Network costs account for around half of consumer bills, and the cross-subsidy from air conditioners (from households without them) is estimated at $700 a year, by the Australian Energy Market Commission. But AGL Energy’s analysis waves away the cross-subsidy for air conditioners because it says so many homes already have air conditioning.
But it says that “hidden subsidies” are driving marginal investments in solar PV capacity above the (otherwise) efficient level – in other words, there is too much solar.
AGL describes these hidden subsidies as an “avoidance” of network charges. If solar households consume less from the grid, then they pay less in network charges. AGL, and other network operators, want to stop that because it is driving “marginal investments in solar PV capacity above the (otherwise) efficient level. “
Including federal and state tariffs, and its estimates of the impacted of “avoided network costs”, it puts the cross subsidy from non solar to solar households at $236 per household.
It proposes a system of “demand” tariffs that would reflect that maximum demand that a household would draw from the grid. It is based on the assumption that solar households do not actually reduce their maximum demand, because – it says – solar does not coincide with peaks.
That assumption is disputed by many, and ignores the fact that households can apply a range of devices and techniques – such as monitoring, management and battery storage – that can reduce those peaks … Switch on appliances while the sun is shining for instance.
Some modification of tariffs appears inevitable. What upsets the solar industry is that analyses such as AGL’s, and that of the Energy Networks Association of last week – is that it ignores the benefits that solar can bring to the network. In no tariff proposal are the benefits of solar – its reduction on wholesale prices, the avoided cost of transmission, distribution or emissions reduction reflected – unlike in the US where it is a major component.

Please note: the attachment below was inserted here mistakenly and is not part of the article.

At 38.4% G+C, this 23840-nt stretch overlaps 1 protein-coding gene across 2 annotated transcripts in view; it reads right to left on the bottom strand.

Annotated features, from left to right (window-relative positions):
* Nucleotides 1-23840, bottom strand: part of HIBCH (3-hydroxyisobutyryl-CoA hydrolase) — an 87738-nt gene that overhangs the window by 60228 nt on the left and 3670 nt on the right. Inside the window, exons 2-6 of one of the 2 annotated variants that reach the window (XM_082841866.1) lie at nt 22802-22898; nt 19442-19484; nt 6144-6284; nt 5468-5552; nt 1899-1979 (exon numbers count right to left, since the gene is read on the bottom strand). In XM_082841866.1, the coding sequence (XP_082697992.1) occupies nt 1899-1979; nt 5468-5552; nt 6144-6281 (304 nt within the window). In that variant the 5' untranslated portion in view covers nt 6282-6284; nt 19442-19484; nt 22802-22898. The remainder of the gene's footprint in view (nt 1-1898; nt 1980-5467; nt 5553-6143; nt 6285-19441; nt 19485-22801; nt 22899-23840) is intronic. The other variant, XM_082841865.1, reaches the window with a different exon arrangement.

Recognition of the benefits of solar is a fundamental part of the proposal by the Institute of Sustainable Futures to calculate solar tariffs based on a ”local generation credit” or a “virtual net wire”.
Key to the ISF – and other analysis – is that consumers should not be beholden to repay forever the costs of the over-investment in the networks justified by the need for rises in peak demand that never occurred.
Yet this is exactly what AGL Energy, and the networks lobby, are advocating. As AGL Energy notes, if the demand charge is not raise high enough networks would be unable to recover their regulated revenues. This is the fundamental flaw – the incumbents are unwilling to countenance a writedown of an asset that is being undercut in cost by new technologies.
“AGL’s report is the latest attack on solar from the big power companies who stand to make a $70 billion windfall if the Renewable Energy Target is scrapped,” O’Rourke said.
“Laying blame on solar owners for the rise in power bills is misguided to say the least. Australians want more solar and renewables, not less because it just makes sense.